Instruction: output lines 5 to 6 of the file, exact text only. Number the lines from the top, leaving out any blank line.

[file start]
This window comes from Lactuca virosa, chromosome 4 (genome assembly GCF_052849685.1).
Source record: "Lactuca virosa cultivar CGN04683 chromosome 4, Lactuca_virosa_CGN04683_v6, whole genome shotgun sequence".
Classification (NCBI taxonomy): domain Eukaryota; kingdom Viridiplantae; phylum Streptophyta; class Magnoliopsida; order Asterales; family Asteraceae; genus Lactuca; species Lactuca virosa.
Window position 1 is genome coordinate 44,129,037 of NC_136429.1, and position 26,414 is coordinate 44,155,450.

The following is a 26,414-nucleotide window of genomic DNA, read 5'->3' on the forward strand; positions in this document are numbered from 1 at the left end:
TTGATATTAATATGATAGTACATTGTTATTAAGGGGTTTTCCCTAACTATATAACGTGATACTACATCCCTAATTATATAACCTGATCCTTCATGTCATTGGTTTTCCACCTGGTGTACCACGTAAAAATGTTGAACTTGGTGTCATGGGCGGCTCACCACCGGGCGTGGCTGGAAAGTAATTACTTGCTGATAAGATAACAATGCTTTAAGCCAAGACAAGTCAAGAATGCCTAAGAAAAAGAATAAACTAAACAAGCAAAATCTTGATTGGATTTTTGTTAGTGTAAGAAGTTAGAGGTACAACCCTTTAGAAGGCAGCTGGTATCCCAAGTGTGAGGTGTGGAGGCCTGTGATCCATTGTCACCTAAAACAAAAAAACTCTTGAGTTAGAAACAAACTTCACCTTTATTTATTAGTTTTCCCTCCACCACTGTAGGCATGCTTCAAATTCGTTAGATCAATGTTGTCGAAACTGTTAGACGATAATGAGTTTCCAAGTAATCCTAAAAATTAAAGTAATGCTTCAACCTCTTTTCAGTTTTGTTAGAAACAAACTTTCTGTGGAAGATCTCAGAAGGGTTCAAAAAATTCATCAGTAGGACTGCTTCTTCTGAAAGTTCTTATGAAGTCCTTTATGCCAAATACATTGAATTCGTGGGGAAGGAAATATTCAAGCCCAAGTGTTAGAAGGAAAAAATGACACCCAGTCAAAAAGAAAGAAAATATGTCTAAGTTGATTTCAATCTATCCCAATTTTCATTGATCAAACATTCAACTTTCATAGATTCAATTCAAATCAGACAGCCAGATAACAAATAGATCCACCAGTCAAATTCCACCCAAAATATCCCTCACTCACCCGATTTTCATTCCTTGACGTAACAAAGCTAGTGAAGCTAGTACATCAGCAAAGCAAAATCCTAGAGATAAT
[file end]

The following is a 26,414-nucleotide window of genomic DNA, read 5'->3' on the forward strand; positions in this document are numbered from 1 at the left end:
TTGATATTAATATGATAGTACATTGTTATTAAGGGGTTTTCCCTAACTATATAACGTGATACTACATCCCTAATTATATAACCTGATCCTTCATGTCATTGGTTTTCCACCTGGTGTACCACGTAAAAATGTTGAACTTGGTGTCATGGGCGGCTCACCACCGGGCGTGGCTGGAAAGTAATTACTTGCTGATAAGATAACAATGCTTTAAGCCAAGACAAGTCAAGAATGCCTAAGAAAAAGAATAAACTAAACAAGCAAAATCTTGATTGGATTTTTGTTAGTGTAAGAAGTTAGAGGTACAACCCTTTAGAAGGCAGCTGGTATCCCAAGTGTGAGGTGTGGAGGCCTGTGATCCATTGTCACCTAAAACAAAAAAACTCTTGAGTTAGAAACAAACTTCACCTTTATTTATTAGTTTTCCCTCCACCACTGTAGGCATGCTTCAAATTCGTTAGATCAATGTTGTCGAAACTGTTAGACGATAATGAGTTTCCAAGTAATCCTAAAAATTAAAGTAATGCTTCAACCTCTTTTCAGTTTTGTTAGAAACAAACTTTCTGTGGAAGATCTCAGAAGGGTTCAAAAAATTCATCAGTAGGACTGCTTCTTCTGAAAGTTCTTATGAAGTCCTTTATGCCAAATACATTGAATTCGTGGGGAAGGAAATATTCAAGCCCAAGTGTTAGAAGGAAAAAATGACACCCAGTCAAAAAGAAAGAAAATATGTCTAAGTTGATTTCAATCTATCCCAATTTTCATTGATCAAACATTCAACTTTCATAGATTCAATTCAAATCAGACAGCCAGATAACAAATAGATCCACCAGTCAAATTCCACCCAAAATATCCCTCACTCACCCGATTTTCATTCCTTGACGTAACAAAGCTAGTGAAGCTAGTACATCAGCAAAGCAAAATCCTAGAGATAAT